January 28, 2010

J.D. Salinger and the Jesus Prayer

By John Sanidopoulos

The famous American novelist J.D. Salinger, is most famous for his best-selling classic The Catcher In The Rye, which gave us one of the great icons of teenage angst in the 1950's. Less known is a book he wrote a few years later and published after he retired into seclusion in Cornish, New Hampshire, which is titled Franny and Zooey. Franny and Zooey is a book many credit with first introducing them to both the Jesus Prayer and the Russian tale The Way of a Pilgrim, which is essentially an introduction to The Philokalia. It is a modern American tale that explores the path from existential depression to spiritual illumination, and in this way serves as a conclusion (or remedy) to The Catcher In The Rye, whose main character's teenage existential angst lands him in a mental hospital (which could be why it has been so loved by the insane of our time such as Mark David Chapman, for whom the main character Holden Caulfield was a hero, and John Hinckely Jr). Franny and Zooey is not an Orthodox book, as it more corresponds to a Zen Buddhist form of philosophy, but it does have some worthwhile moments. Its significance for English speaking Orthodox is that it may be the first time the method of the Jesus Prayer and the book The Way of a Pilgrim were exposed to millions throughout the world.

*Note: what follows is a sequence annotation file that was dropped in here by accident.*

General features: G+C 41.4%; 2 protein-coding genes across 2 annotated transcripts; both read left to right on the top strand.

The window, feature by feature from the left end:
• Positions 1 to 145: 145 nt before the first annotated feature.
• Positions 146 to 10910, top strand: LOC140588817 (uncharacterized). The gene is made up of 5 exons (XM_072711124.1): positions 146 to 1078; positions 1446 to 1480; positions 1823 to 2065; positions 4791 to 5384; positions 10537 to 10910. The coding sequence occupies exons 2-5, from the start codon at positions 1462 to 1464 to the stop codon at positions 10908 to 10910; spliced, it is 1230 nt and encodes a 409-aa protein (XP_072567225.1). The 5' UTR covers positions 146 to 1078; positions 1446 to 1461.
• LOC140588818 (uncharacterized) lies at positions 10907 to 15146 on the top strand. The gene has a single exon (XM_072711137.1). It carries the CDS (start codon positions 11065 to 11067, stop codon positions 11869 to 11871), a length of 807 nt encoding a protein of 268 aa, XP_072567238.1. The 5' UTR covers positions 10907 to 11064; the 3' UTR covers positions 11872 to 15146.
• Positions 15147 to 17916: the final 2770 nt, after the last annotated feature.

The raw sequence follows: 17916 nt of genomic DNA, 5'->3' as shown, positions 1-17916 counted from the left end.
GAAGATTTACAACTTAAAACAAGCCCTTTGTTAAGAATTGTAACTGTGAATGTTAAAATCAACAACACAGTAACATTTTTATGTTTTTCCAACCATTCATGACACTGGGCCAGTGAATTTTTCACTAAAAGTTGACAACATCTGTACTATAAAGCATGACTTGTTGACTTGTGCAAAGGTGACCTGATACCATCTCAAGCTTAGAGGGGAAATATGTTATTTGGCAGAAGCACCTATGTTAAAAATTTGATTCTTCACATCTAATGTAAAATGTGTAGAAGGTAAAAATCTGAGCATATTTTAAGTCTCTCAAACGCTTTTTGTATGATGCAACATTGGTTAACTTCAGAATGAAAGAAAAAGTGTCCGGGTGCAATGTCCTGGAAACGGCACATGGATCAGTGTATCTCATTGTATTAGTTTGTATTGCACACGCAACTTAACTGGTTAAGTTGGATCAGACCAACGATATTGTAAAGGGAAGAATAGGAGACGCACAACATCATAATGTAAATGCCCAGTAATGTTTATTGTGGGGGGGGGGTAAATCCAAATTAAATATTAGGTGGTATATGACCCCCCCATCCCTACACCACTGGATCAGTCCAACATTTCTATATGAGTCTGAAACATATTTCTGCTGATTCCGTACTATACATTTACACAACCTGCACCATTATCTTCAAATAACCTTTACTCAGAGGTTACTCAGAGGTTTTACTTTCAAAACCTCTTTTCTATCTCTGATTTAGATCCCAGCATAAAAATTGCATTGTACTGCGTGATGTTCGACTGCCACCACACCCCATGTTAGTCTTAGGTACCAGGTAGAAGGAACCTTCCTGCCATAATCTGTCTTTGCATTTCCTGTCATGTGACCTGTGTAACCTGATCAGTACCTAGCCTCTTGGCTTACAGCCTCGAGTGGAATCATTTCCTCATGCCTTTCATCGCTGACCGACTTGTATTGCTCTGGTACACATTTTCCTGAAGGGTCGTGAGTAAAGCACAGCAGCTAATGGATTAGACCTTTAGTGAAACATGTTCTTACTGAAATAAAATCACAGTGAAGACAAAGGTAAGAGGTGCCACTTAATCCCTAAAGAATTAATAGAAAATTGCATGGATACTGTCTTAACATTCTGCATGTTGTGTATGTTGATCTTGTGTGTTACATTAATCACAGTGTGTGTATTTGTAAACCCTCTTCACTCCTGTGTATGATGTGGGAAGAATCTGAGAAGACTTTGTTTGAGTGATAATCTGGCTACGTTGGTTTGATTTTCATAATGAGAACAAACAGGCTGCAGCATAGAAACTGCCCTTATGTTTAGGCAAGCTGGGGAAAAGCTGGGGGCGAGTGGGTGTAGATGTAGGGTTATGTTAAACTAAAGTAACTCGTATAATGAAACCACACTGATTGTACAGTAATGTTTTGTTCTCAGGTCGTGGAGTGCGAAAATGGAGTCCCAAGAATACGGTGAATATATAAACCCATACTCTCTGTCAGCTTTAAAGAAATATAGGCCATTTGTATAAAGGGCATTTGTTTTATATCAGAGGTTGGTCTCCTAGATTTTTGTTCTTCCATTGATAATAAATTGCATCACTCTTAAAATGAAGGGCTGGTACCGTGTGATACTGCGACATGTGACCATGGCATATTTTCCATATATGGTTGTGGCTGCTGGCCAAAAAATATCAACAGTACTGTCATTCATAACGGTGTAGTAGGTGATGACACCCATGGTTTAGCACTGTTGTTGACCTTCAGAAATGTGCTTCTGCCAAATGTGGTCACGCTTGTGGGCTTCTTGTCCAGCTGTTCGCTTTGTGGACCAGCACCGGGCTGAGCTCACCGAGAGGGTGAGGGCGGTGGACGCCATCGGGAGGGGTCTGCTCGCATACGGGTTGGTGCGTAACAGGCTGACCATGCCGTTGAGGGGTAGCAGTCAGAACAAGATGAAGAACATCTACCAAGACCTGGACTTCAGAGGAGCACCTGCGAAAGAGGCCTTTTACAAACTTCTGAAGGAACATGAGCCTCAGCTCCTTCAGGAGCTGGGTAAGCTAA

Below is an excerpt in which Franny explains the method of the Jesus Prayer:

"... if you keep saying that prayer over and over again, you only have to just do it with your lips at first - then eventually what happens, the prayer becomes self-active. Something happens after a while. I don't know what but something happens, the words get synchronized with the person's heart-beats, and then you're actually praying without ceasing. The prayer has one aim, and one aim only. To endow the person who says it with Christ-Consciousness."

(Interesting fact: American actress Zooey Deschanel, whose parents favorite book was Franny and Zooey, is named after the Zooey character in the novel.)